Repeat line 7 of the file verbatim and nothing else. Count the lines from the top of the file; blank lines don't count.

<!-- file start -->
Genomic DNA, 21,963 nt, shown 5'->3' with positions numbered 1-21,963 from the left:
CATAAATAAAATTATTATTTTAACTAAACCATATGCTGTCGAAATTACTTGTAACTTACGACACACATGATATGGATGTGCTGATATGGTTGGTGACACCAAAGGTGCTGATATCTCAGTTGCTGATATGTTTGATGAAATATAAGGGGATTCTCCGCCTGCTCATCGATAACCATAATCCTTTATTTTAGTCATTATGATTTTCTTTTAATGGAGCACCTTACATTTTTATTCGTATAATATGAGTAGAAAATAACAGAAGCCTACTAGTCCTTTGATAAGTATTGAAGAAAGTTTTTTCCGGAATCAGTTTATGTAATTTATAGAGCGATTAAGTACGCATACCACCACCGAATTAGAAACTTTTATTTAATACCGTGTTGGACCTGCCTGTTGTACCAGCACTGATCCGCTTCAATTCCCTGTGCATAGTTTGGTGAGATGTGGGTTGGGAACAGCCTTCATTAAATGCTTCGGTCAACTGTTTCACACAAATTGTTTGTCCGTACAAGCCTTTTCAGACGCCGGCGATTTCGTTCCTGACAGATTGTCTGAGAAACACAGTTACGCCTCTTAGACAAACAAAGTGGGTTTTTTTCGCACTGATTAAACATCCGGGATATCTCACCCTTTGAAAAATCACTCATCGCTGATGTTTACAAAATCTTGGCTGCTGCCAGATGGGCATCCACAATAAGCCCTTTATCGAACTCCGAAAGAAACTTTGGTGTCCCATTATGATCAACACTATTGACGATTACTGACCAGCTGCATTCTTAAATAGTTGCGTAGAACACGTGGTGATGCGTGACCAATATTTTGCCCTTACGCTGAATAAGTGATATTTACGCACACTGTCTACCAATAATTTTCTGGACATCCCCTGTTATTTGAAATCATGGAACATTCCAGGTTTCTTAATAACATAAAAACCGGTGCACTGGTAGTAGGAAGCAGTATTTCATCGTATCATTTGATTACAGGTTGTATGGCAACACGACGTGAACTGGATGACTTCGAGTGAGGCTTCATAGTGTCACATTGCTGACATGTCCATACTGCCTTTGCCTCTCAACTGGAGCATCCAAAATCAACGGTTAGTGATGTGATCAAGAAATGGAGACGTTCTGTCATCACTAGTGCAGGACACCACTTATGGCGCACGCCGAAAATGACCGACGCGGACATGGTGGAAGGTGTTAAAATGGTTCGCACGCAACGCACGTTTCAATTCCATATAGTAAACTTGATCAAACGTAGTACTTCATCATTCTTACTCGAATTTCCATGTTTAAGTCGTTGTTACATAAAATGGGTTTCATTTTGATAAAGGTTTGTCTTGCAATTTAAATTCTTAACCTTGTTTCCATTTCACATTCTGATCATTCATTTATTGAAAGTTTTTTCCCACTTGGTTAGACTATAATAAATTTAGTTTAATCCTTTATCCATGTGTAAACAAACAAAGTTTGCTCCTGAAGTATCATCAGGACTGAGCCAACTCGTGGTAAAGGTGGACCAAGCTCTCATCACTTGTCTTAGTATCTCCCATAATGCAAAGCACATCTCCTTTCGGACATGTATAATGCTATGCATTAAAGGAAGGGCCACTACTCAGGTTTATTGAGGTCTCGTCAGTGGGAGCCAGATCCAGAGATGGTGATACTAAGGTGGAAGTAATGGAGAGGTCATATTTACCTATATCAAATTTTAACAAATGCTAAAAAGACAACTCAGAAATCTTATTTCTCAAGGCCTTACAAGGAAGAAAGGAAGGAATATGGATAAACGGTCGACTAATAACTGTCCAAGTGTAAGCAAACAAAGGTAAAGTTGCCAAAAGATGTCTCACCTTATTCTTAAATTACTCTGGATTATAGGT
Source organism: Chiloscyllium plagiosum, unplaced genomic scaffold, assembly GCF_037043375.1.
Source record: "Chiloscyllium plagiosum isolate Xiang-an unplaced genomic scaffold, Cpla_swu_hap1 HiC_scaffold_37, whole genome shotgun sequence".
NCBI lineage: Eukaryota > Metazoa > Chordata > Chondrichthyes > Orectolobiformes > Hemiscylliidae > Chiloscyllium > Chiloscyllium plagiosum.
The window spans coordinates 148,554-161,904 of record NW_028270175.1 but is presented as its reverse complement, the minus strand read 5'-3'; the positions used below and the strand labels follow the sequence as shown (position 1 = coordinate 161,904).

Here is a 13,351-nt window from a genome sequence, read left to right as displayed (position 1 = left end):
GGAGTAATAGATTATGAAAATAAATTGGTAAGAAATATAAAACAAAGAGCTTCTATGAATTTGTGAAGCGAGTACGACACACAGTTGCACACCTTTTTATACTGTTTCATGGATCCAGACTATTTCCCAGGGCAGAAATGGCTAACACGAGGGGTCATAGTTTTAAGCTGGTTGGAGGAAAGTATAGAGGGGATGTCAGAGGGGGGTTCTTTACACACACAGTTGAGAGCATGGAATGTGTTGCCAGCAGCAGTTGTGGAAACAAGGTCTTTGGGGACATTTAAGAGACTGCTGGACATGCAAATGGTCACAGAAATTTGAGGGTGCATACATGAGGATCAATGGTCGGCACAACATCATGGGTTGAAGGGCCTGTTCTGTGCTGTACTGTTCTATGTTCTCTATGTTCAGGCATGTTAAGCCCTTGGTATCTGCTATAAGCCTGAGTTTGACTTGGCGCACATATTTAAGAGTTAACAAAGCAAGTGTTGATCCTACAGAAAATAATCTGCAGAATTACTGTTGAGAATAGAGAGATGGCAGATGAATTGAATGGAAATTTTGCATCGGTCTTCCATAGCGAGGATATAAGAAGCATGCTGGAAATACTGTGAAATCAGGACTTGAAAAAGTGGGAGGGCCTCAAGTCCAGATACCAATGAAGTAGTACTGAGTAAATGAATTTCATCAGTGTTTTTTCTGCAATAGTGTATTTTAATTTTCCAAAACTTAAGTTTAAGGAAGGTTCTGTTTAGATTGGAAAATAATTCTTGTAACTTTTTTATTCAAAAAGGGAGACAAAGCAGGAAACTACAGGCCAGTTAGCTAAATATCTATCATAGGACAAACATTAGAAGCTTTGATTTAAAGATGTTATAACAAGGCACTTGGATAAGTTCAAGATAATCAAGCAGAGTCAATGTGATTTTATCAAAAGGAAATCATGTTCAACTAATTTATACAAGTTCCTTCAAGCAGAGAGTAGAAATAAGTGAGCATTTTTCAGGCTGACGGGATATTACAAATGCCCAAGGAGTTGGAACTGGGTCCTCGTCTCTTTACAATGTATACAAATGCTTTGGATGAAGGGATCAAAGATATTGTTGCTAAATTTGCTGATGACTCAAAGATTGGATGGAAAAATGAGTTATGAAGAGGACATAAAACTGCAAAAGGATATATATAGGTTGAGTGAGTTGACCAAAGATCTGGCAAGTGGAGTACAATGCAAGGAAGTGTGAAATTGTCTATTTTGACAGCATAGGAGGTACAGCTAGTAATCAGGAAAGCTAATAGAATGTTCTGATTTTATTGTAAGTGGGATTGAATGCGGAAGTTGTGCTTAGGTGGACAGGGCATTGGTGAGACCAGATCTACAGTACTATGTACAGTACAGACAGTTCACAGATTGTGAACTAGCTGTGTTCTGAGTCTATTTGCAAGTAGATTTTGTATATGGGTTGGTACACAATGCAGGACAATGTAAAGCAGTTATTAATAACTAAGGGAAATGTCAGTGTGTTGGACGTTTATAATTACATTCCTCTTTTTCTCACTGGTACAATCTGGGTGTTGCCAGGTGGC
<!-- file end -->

Here is a 13,351-nt window from a genome sequence, read left to right as displayed (position 1 = left end):